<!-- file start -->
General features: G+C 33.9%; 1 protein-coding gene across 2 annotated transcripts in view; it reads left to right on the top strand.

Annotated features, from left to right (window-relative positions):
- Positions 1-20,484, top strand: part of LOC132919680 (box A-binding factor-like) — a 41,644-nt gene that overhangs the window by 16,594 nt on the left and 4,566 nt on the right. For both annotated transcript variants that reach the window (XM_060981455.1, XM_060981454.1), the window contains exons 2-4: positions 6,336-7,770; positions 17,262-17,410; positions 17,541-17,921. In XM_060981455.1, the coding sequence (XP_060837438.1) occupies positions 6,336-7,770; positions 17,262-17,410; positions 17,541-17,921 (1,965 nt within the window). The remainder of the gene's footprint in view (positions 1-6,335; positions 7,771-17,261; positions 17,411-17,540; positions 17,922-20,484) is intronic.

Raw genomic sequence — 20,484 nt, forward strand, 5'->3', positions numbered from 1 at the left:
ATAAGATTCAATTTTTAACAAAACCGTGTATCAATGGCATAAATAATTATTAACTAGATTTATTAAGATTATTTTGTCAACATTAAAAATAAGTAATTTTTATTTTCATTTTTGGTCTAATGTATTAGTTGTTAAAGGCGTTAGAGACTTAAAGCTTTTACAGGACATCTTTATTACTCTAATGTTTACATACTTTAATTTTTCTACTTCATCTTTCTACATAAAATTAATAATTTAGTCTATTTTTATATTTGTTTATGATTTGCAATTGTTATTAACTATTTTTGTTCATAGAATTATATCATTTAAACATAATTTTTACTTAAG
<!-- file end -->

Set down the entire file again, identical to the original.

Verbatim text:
General features: G+C 33.9%; 1 protein-coding gene across 2 annotated transcripts in view; it reads left to right on the top strand.

Annotated features, from left to right (window-relative positions):
- Positions 1-20,484, top strand: part of LOC132919680 (box A-binding factor-like) — a 41,644-nt gene that overhangs the window by 16,594 nt on the left and 4,566 nt on the right. For both annotated transcript variants that reach the window (XM_060981455.1, XM_060981454.1), the window contains exons 2-4: positions 6,336-7,770; positions 17,262-17,410; positions 17,541-17,921. In XM_060981455.1, the coding sequence (XP_060837438.1) occupies positions 6,336-7,770; positions 17,262-17,410; positions 17,541-17,921 (1,965 nt within the window). The remainder of the gene's footprint in view (positions 1-6,335; positions 7,771-17,261; positions 17,411-17,540; positions 17,922-20,484) is intronic.

Raw genomic sequence — 20,484 nt, forward strand, 5'->3', positions numbered from 1 at the left:
ATAAGATTCAATTTTTAACAAAACCGTGTATCAATGGCATAAATAATTATTAACTAGATTTATTAAGATTATTTTGTCAACATTAAAAATAAGTAATTTTTATTTTCATTTTTGGTCTAATGTATTAGTTGTTAAAGGCGTTAGAGACTTAAAGCTTTTACAGGACATCTTTATTACTCTAATGTTTACATACTTTAATTTTTCTACTTCATCTTTCTACATAAAATTAATAATTTAGTCTATTTTTATATTTGTTTATGATTTGCAATTGTTATTAACTATTTTTGTTCATAGAATTATATCATTTAAACATAATTTTTACTTAAG